A hospital in Haifa has reported a surge in the number of requests for sperm donations from members of the Israeli Defence Forces.
A spirit of patriotism in Israel and a desire for noble progeny has prompted women to seek special donations from IDF OperationProtective Edge combat soldiers.
Haifa's Rambam Medical Centre has said that of 60 women who approach the sperm bank seeking donors each month, almost half have requested a donor with a history of combat service.
Operation Protective Edge has inspired more women to opt fordonations from men in military service, in the hope that their future offspring will display the same character traits as the combat soldiers.
Now, as well as choosing the hair and eye colour, height and educational background, the combat criteria has become a priority.
“These women build a profile of what they feel is the ideal donor and the father of their future child. It touches on the donors' character, and military service seems to indicate something about a person.”
- Dina Aminpour, head of the Haifa hospital sperm bank
"These women build a profile of what they feel is the ideal donor and the father of their future child," said Dina Aminpour, head of the hospital's sperm bank.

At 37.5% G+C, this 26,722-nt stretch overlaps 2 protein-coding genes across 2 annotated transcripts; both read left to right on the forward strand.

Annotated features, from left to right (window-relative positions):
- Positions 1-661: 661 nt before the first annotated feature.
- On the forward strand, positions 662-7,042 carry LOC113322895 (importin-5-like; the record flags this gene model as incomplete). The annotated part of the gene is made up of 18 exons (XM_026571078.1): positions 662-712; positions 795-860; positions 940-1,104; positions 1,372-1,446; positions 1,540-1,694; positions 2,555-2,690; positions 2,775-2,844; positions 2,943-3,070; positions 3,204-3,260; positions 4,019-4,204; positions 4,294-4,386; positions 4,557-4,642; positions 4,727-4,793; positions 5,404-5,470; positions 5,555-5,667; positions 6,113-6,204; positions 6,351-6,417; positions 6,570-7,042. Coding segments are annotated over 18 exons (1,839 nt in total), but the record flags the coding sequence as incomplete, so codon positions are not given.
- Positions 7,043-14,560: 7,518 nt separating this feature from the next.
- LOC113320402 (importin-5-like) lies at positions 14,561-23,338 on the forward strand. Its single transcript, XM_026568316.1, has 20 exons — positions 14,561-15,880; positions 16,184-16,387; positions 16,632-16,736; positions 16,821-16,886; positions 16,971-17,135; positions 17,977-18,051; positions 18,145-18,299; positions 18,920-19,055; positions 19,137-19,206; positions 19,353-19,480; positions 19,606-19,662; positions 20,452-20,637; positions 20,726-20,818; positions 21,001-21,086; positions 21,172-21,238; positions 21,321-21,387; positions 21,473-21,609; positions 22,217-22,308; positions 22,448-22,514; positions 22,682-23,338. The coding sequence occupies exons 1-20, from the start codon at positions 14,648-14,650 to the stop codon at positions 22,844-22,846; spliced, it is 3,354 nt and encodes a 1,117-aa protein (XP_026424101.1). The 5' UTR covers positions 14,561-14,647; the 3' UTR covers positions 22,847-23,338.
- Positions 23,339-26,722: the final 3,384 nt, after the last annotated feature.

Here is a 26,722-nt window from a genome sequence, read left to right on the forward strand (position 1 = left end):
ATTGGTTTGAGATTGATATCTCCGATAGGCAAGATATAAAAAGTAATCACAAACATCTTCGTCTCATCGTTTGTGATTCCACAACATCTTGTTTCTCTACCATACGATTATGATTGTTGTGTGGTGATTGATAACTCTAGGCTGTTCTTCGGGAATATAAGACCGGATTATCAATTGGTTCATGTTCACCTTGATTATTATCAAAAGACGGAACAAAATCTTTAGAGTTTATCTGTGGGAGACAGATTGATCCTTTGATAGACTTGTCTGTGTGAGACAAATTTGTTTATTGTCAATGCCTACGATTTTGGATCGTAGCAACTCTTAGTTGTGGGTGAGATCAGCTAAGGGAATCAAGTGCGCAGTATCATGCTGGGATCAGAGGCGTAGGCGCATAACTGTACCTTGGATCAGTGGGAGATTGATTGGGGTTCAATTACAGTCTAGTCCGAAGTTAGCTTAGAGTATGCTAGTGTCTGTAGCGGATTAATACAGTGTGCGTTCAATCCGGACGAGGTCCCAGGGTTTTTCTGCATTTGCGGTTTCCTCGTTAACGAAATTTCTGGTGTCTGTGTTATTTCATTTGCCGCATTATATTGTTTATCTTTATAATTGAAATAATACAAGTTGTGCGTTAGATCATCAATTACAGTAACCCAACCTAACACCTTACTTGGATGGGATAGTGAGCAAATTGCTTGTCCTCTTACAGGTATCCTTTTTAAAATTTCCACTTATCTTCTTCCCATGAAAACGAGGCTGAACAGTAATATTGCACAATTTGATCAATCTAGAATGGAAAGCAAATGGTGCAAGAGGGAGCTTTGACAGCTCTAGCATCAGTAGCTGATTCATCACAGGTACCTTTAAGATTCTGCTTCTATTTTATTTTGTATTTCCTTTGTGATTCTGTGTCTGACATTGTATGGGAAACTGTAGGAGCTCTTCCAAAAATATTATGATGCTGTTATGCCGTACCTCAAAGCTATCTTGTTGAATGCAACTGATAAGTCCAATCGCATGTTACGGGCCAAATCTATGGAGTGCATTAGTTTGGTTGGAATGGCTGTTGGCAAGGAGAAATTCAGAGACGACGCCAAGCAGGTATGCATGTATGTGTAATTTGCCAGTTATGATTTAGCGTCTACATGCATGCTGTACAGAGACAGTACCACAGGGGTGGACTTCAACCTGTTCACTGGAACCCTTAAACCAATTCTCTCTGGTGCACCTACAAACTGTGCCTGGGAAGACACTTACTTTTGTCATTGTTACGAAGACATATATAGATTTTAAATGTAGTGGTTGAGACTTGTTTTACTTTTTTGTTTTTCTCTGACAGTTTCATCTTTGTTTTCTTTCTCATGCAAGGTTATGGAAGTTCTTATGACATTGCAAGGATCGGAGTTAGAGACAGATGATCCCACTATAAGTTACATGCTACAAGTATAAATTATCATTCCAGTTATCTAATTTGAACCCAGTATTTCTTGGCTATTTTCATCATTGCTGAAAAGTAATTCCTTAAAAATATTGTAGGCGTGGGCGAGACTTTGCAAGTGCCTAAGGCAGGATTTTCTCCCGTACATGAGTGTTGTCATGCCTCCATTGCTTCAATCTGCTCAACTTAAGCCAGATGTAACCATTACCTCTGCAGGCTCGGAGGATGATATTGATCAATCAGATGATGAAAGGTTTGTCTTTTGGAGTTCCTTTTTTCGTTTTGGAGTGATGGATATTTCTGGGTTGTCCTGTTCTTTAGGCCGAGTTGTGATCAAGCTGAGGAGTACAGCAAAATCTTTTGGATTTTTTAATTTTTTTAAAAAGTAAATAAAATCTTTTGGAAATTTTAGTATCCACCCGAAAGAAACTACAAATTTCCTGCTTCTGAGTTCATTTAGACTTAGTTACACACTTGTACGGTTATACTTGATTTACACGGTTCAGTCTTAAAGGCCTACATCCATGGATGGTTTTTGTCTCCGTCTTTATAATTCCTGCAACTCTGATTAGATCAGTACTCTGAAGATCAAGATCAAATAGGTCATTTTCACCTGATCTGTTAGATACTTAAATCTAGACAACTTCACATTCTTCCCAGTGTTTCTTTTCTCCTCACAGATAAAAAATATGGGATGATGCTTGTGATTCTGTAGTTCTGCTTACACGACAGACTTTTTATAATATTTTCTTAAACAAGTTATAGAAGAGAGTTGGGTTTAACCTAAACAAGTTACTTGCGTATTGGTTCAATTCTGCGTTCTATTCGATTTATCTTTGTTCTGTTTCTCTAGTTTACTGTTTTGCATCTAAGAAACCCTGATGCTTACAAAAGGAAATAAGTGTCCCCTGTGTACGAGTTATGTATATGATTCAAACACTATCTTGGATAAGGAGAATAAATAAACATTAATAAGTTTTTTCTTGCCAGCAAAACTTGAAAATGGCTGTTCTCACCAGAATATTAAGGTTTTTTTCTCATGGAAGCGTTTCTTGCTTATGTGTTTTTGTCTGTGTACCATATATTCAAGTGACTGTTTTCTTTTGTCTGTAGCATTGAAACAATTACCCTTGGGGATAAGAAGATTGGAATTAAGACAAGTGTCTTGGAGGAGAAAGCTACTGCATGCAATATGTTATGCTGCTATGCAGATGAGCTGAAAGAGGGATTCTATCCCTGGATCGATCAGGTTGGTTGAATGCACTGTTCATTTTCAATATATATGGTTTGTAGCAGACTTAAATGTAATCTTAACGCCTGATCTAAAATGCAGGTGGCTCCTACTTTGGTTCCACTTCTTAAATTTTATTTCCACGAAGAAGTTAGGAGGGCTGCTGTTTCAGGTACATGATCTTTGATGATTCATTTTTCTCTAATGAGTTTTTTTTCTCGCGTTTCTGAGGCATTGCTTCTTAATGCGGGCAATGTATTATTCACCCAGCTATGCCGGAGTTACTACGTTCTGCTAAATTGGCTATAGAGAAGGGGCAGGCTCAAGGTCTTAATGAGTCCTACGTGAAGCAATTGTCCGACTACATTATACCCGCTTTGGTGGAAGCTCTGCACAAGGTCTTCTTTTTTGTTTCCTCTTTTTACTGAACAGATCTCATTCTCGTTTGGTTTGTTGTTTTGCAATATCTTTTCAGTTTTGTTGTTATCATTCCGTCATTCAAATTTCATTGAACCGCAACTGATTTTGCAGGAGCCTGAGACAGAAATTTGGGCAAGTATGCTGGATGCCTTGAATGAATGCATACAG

"It seems that the (Gaza) military operation and the stories the Israeli public were exposed to recently (about the IDF) have helped clarify some things for those requesting donations," she explained.
"It touches on the donors' character, and military service seems to indicate something about a person.
"A man who serves in the army in a combat role is usually assumed to have impressive constitution, which confirms the genetic aspirations of the women. They believe he will be fit, healthy, and have several other important attributes."
The increased demand for specialized sperm follows a significant decrease in the sperm quality of men in Israel and the world, meaning there are less and less potential donors which can actualize the donation.
The problem with the sperm quality has led to a large shortage indonations and the need to recruit more and more men to donate.
Prof. Shachar Kol, who runs the artificial insemination clinic at Rambam, said: "On average, only 10 percent of potential donors are accepted."